Title: The Prisoner of Brenda
Series: Mystery Man #4
Edition: Paperback, 416 pages
Published: October 25th 2012 by Headline
Genre(s): Crime; Mystery
Disclosure? Nope, it was a gift from a friend.
When notorious gangster ‘Fat Sam’ Mahood is murdered, the chief suspect is arrested nearby. But he seems to have suffered a breakdown. Incarcerated in a mental institution, he’s known only as the Man in the White Suit. The suspect remains an enigma until Nurse Brenda calls on Mystery Man, former patient and owner of No Alibis, Belfast’s finest mystery bookshop, to bring his powers of investigation to bear… However, before our hero can even begin, the Man in the White Suit is arrested for the murder of a fellow patient. But is he a double murderer or a helpless scapegoat? Intrigue, conspiracy, and ancient Latin curses all combine to give the Small Bookseller with No Name his most difficult case to date.
I’m a huge fan of Colin Bateman and have been slowly working my way through his extensive back catalogue since I read the first book in this series, Mystery Man, in 2009.
The books are centered around The Man With No Name, owner of mystery bookshop, No Alibi’s in Belfast. He is an unhinged, hypochondriac addicted to twix’s and Starbucks, and one of those characters that is absolutely hilarious to read, but if you knew him, he would be insufferable.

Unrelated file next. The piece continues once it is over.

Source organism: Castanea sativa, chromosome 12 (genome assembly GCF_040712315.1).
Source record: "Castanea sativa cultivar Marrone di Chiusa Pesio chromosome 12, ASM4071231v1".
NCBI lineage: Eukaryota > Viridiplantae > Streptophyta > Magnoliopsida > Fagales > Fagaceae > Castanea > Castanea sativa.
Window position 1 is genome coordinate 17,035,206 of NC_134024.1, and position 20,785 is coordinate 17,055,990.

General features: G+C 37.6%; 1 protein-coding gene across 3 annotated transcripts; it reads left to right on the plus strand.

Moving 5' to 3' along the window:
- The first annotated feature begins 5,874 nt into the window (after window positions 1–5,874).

I’ve said it many times before, but the best way I can describe the man with no name is Bernard Black from Black Books, who inadvertently ends up trying to solve crimes, both big and small.
The Prisoner of Brenda started off with gusto and I was literally LOL-ing at every page.
Nurse Brenda asks Mystery Man for his help in finding out who killed Fat Sam Masood, in the hopes that he will clear her dumb-struck patient who just happens to be the chief suspect in the murder.
I must say, I loved the first half of this book, and as I said, it made me laugh so much, but I didn’t enjoy the mystery as much as the other books in the series, and so the second half was a bit of a disappointment.
Quite a chunk of this book sees Mystery Man incarcerated in the same mental institution as The Man in White Suit, and while, we can only imagine that he got himself sectioned on purpose, we’re never quite sure – afterall he is pretty insane on any normal day as it is.
I enjoyed that element of it, but it lost its magic for me when he begins to become more ‘normal’, due to lack of coffee and the dubious cocktail of drugs he buys on the internet. Much to my dismay, my interest started to wain.
However, there were some great moments. I loved the relationship between Alison and Mystery Man as much as I have in earlier books, and his mother provides a lot of black humour as always, especially when she almost kills poor Jeff (the hired help) with a lamp.
I finished The Prisoner of Brenda on a bit of a meh, but I’m still looking forward to more. It definitely remains one of my favourite series, and one that I urge people to pick up. This one just wasn’t my favourite of the bunch.
You can’t be brilliant all the time, right? Not that Mystery Man himself would ever agree with that!
All books in Bateman’s Mystery Man series are available now in paperback from Waterstones.